Web-based marriage certificate program puts history in hands of public
The first marriage recorded in Kandiyohi County took place on March 29, 1860, when George Blackwell and Amanda VanLoon wed. The original marriage certificate, hand-written in elegant script, is kept in a large bound book in the county recorder's ...
The first marriage recorded in Kandiyohi County took place on March 29, 1860, when George Blackwell and Amanda VanLoon wed.
The original marriage certificate, hand-written in elegant script, is kept in a large bound book in the county recorder's office. In the past, family historians armed with only a name and seeking the wedding date, could have waited anywhere from half an hour to several days while county staff searched stacks of books looking for the right certificate. Now, information about that 1860 marriage and every marriage that's taken place ever since, is available within seconds through a new Web-based program.
Called the Minnesota Official Marriage System, or MOMS, the program provides free information about a marriage that took anywhere in the state.
For a nominal fee, a copy of the marriage certificate can be purchased.
The Web-based program was developed by the Minnesota Association of County Officers in an attempt to streamline a "cumbersome" system that was "always a frustration to the customer," said Kandiyohi County Recorder Julie Kalkbrenner.
Prior to the Web-based program, a search for a marriage certificate had to be done on a county-by-county basis.
Counties keep records only of marriages that were certified in that county, Kalkbrenner said.
Genealogists would have to call or visit multiple counties looking for the marriage certificate of a long-dead ancestor.
By going to www.mncounty.com and entering a piece of the data, like the last name of the bride or groom, information is retrieved from every county in the state.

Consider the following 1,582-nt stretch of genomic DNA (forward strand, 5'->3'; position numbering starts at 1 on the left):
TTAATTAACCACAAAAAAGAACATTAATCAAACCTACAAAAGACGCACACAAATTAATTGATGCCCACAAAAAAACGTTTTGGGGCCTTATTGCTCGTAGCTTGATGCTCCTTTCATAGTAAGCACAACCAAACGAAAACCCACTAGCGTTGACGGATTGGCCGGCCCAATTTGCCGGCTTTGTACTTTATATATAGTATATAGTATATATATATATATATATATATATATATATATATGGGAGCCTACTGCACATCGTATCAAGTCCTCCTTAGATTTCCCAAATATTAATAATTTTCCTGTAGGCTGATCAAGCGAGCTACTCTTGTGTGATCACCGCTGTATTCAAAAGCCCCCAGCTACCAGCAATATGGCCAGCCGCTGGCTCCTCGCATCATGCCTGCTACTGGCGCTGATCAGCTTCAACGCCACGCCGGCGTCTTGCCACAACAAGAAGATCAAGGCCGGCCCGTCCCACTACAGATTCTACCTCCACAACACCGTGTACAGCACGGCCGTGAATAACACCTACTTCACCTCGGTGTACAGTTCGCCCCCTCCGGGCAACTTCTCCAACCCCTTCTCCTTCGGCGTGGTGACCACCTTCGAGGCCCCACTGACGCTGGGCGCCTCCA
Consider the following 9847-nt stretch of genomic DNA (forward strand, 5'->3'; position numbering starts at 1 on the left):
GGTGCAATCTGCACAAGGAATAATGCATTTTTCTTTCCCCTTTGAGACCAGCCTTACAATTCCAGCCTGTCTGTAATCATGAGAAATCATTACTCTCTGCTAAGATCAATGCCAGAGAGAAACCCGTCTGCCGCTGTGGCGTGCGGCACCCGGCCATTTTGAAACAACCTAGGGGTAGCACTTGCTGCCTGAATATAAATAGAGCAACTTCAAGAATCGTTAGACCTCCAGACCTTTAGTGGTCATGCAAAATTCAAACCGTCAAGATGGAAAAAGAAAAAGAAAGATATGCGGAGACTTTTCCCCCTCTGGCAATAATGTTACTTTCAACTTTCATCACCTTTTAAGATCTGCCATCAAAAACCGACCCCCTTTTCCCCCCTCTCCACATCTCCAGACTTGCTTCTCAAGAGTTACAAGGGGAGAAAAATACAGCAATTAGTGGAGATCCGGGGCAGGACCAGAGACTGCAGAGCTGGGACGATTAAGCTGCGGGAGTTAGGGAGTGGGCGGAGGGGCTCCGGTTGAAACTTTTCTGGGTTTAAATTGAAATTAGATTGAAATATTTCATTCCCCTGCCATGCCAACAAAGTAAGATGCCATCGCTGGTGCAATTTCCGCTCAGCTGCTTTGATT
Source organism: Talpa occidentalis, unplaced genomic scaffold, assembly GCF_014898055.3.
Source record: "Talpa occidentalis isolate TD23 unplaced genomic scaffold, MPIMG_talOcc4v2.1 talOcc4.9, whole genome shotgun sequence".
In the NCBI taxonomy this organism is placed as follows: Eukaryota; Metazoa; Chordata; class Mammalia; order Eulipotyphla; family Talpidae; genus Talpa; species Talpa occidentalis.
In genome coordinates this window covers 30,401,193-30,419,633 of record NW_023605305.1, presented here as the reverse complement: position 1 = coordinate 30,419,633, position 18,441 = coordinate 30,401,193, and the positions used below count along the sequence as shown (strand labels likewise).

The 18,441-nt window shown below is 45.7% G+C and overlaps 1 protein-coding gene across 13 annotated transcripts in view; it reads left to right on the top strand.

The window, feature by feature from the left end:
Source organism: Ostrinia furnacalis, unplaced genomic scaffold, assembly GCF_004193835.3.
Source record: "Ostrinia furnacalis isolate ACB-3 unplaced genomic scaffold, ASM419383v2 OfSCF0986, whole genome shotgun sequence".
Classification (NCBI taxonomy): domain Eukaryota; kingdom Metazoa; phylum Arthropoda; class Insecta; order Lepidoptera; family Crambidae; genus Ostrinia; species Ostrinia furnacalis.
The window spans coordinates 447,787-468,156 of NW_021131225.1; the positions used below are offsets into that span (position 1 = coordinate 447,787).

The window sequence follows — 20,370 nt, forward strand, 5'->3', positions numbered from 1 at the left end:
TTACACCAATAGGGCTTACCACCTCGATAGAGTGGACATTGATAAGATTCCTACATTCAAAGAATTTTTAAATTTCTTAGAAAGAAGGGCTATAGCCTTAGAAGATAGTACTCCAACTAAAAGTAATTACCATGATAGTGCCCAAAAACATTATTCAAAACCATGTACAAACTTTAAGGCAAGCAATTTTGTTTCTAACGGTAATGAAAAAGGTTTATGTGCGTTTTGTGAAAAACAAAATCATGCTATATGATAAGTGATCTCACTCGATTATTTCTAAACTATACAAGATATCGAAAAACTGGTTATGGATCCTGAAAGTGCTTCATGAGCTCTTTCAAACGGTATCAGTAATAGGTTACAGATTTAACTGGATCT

Because the program is new, not every county has completed entering all the data, Kalkbrenner said.
Some counties only have online information dating back a couple decades, while others, like Kandiyohi, Chippewa, Meeker, Swift, Yellow Medicine, Big Stone and Lac qui Parle counties, extend as far back as 1860.
The data are constantly changing as more counties enter more historical records and new marriages are added.
There was no state mandate for counties to implement the program and no state funding attached, yet all 87 counties are participating in the voluntary program, Kalkbrenner said.
"It's been a wonderful effort on every county's part," she said.
Counties are using money from their technology funds, which is a state-required fee that's generated by recording land deeds, to maintain the site.
The county officers association developed the idea because the old system wasn't working, Kalkbrenner said.
Designing a system that can be accessed 24 hours a day from a computer will make it easier for customers wanting information and county staff who spend time looking for it.
It's not just genealogists who will use the system.
Kalkbrenner said there's an increasing demand for people to produce marriage certificates when applying for a driver's license in another state. Some employers also require them for granting insurance benefits to employees. Other agencies, like police, county attorney and family services, are also using the system to gather data.
The Minnesota Official Marriage System allows people to locate and order a copy of their certificate online. It can even be delivered in the mail.
The new system is a response to "truly understanding what the customers are going through," said Kalkbrenner. "It's certainly more of a convenience for people."
The system is working so well that new records, like ordination certificates and marriage license applications, might be added. When that happens the name would likely be changed from the Minnesota Official Marriage System to the Minnesota Official Multiple System.